Firstly, what about apparent contradictions in the Bible? I think that the problem is with us rather than the Bible itself: discrepancies often arise when we take a verse out of context, in which case it is very easy to misinterpret the message behind what’s being said. Some people point to the slight differences in the four accounts of Jesus’ life as examples of contradictions, but I think they make it more reliable. Imagine four witnesses are asked to give an account of a crime and they all give exactly the same account of what they’ve seen, identical to each other’s down to the minutest detail. You’d be a bit suspicious, right? It would seem like they’ve got together and got their stories straight, anxious that someone might find a weakness in their argument. The Bible’s not like that, though. Each of the writers of the gospels brings their own unique perspective, emphasising the bits they thought were most noteworthy rather than tweaking their stories to make them exact replicas of each other. If this analogy seems too simplistic, the article ‘Are There Contradictions in the Gospels?‘ answers this question more thoroughly.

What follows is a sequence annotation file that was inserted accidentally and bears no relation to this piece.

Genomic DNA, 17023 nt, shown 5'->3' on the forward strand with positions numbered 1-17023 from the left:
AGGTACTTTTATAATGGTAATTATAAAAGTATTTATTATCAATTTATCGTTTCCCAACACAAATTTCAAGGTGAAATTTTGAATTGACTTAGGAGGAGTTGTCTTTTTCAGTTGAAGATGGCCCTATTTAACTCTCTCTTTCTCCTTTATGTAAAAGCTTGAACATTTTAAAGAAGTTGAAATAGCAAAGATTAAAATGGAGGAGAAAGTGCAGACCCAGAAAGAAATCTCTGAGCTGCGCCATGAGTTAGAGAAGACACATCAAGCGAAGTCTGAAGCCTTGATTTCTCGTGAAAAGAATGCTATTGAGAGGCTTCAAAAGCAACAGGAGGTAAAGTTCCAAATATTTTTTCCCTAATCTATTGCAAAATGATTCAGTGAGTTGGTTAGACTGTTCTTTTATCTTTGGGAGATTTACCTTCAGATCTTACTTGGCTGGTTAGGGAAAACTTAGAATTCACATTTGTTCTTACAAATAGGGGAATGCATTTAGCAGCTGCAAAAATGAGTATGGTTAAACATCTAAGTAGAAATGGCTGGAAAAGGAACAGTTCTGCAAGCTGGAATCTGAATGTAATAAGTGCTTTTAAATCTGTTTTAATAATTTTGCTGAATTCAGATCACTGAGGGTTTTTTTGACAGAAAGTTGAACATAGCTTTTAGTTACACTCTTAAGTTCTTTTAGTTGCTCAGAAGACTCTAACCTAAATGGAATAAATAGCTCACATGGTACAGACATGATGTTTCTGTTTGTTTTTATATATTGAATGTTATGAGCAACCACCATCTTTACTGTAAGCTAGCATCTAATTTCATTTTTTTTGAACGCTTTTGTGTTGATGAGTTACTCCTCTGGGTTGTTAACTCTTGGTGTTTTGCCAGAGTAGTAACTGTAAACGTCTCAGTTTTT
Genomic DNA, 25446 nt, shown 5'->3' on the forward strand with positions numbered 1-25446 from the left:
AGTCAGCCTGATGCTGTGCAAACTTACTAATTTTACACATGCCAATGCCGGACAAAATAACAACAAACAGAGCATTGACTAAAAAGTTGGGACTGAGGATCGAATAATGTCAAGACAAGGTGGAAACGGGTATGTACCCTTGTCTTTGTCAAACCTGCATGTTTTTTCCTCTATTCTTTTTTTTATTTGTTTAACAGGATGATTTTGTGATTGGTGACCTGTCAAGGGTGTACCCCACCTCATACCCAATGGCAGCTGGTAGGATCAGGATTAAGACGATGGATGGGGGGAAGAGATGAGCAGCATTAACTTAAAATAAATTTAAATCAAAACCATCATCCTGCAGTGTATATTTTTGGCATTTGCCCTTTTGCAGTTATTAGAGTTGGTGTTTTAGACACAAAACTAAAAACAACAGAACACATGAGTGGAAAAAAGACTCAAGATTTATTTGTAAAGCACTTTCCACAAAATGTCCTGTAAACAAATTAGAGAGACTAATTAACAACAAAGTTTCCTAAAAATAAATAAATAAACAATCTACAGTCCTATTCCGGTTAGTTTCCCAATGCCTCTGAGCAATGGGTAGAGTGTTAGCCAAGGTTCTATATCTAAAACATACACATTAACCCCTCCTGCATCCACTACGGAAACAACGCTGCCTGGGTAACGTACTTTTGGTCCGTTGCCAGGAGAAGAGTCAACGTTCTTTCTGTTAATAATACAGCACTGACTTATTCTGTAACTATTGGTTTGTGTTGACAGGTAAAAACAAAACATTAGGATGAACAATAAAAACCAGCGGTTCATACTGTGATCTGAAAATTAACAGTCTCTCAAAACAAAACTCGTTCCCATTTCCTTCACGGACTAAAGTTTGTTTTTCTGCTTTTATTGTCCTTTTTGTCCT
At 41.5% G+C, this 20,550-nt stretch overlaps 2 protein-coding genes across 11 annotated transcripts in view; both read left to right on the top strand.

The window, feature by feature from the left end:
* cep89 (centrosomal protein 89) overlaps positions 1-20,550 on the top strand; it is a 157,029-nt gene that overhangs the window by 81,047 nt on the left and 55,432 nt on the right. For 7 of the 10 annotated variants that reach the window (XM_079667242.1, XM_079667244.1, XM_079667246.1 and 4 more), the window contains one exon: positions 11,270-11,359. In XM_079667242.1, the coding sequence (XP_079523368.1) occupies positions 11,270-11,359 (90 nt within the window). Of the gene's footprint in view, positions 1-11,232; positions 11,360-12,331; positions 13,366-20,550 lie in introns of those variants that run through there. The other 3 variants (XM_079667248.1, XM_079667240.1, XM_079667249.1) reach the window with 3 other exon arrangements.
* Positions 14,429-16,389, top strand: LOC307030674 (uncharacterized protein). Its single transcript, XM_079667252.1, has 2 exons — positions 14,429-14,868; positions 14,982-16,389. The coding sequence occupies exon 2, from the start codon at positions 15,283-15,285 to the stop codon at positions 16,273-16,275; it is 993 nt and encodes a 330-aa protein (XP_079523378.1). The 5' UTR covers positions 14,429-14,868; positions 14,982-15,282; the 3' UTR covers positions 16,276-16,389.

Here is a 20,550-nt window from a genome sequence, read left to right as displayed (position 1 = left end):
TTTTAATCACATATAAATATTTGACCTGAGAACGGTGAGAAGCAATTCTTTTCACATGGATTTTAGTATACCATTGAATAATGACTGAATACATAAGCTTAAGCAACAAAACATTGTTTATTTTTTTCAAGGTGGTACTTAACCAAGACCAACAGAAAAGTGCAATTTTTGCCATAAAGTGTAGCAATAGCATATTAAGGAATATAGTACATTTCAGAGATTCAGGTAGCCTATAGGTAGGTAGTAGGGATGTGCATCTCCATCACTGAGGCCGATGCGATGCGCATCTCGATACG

So is the Bible accurate, seeing as it was written by so many different people? Well, I believe that one thing all the books have in common is that somehow God wrote them all. 2 Timothy 3:16 tells us that ‘all scripture is God-breathed’ (NIV), or, more explicitly, ‘inspired by God’ (NCV). I believe it’s accurate too: I don’t have any nuanced theological arguments to support this, simply my faith, but I recently stumbled across an article called ‘The Historical Reliability of the New Testament‘ which is definitely worth a glance if you’re even the slightest bit intrigued.